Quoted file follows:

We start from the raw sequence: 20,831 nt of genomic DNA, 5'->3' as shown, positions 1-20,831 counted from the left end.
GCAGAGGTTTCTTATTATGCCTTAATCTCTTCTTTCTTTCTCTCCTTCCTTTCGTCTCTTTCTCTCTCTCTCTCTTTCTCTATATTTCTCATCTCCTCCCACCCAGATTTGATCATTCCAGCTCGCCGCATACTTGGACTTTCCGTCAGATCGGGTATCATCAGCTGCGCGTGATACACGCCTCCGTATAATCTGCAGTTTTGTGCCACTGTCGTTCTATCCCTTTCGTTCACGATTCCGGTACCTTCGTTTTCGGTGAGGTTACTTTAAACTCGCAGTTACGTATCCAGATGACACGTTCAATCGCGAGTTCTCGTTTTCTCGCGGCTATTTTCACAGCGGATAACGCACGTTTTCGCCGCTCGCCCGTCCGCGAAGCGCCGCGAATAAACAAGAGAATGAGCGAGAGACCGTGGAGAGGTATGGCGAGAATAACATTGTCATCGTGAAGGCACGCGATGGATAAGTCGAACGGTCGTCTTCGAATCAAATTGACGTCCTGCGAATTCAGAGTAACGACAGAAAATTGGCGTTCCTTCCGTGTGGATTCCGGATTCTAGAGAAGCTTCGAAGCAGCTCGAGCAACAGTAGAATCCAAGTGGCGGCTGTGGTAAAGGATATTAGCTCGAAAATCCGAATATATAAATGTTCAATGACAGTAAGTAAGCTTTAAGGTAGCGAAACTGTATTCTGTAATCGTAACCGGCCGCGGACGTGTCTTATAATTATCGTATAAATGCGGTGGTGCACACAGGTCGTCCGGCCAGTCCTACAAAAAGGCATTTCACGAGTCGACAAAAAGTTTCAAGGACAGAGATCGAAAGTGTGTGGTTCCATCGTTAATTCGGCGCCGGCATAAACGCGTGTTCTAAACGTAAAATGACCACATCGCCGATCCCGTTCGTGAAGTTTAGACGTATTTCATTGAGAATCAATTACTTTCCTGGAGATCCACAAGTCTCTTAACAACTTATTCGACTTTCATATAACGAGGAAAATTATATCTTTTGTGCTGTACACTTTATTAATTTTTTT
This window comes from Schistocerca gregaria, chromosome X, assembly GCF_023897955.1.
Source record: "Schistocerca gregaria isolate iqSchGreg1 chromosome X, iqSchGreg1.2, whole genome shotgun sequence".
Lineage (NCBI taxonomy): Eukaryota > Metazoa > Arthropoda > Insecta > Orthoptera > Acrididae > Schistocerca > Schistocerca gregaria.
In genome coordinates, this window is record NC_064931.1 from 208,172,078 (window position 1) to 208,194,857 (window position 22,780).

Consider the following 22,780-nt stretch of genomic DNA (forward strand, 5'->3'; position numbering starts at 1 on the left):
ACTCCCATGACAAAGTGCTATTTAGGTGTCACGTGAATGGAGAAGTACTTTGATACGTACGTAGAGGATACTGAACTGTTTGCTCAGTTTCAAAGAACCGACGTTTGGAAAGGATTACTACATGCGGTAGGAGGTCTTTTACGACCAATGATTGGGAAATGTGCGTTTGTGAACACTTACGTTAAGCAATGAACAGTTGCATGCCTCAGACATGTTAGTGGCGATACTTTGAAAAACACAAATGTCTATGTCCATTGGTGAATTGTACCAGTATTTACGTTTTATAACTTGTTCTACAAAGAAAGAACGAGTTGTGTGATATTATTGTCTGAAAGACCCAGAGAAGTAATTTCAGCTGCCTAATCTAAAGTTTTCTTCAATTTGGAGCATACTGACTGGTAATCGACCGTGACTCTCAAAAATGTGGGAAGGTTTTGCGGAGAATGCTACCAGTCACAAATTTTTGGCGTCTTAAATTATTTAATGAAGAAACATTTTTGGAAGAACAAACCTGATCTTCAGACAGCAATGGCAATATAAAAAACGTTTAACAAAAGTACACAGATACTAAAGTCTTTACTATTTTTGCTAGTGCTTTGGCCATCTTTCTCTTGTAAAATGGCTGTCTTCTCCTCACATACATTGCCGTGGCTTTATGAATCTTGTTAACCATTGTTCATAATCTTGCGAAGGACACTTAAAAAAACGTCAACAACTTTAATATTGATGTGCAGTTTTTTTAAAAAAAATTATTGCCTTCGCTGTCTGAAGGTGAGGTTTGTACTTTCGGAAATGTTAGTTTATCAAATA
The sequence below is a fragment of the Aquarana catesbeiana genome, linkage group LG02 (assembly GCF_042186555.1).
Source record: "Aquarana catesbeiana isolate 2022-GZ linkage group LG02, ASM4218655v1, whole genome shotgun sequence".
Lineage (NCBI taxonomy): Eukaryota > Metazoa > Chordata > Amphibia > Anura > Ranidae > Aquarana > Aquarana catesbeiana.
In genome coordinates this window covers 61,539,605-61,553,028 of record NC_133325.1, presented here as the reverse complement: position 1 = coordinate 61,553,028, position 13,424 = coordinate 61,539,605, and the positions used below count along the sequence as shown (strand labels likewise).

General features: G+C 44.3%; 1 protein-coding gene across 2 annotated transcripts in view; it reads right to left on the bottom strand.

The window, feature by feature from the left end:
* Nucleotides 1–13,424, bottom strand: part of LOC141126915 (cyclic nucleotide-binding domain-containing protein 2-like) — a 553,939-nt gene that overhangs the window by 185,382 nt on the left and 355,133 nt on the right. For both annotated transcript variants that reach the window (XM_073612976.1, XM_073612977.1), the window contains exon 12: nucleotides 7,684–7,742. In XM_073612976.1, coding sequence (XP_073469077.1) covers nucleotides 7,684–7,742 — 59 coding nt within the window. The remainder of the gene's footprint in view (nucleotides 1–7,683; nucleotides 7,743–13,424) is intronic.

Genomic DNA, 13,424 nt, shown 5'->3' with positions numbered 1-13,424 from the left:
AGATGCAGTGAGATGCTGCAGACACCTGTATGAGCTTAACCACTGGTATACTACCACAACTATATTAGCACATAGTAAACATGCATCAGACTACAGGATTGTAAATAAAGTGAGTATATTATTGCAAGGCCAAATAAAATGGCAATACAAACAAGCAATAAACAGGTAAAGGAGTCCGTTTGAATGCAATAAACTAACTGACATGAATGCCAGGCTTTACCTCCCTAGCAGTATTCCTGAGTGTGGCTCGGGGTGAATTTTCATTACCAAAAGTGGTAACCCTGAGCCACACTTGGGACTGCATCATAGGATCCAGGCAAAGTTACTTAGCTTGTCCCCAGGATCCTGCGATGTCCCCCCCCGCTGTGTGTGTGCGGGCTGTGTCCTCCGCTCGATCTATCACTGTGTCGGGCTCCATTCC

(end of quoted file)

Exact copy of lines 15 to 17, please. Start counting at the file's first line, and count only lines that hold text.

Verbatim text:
* Nucleotides 1–13,424, bottom strand: part of LOC141126915 (cyclic nucleotide-binding domain-containing protein 2-like) — a 553,939-nt gene that overhangs the window by 185,382 nt on the left and 355,133 nt on the right. For both annotated transcript variants that reach the window (XM_073612976.1, XM_073612977.1), the window contains exon 12: nucleotides 7,684–7,742. In XM_073612976.1, coding sequence (XP_073469077.1) covers nucleotides 7,684–7,742 — 59 coding nt within the window. The remainder of the gene's footprint in view (nucleotides 1–7,683; nucleotides 7,743–13,424) is intronic.

Genomic DNA, 13,424 nt, shown 5'->3' with positions numbered 1-13,424 from the left:
AGATGCAGTGAGATGCTGCAGACACCTGTATGAGCTTAACCACTGGTATACTACCACAACTATATTAGCACATAGTAAACATGCATCAGACTACAGGATTGTAAATAAAGTGAGTATATTATTGCAAGGCCAAATAAAATGGCAATACAAACAAGCAATAAACAGGTAAAGGAGTCCGTTTGAATGCAATAAACTAACTGACATGAATGCCAGGCTTTACCTCCCTAGCAGTATTCCTGAGTGTGGCTCGGGGTGAATTTTCATTACCAAAAGTGGTAACCCTGAGCCACACTTGGGACTGCATCATAGGATCCAGGCAAAGTTACTTAGCTTGTCCCCAGGATCCTGCGATGTCCCCCCCCGCTGTGTGTGTGCGGGCTGTGTCCTCCGCTCGATCTATCACTGTGTCGGGCTCCATTCC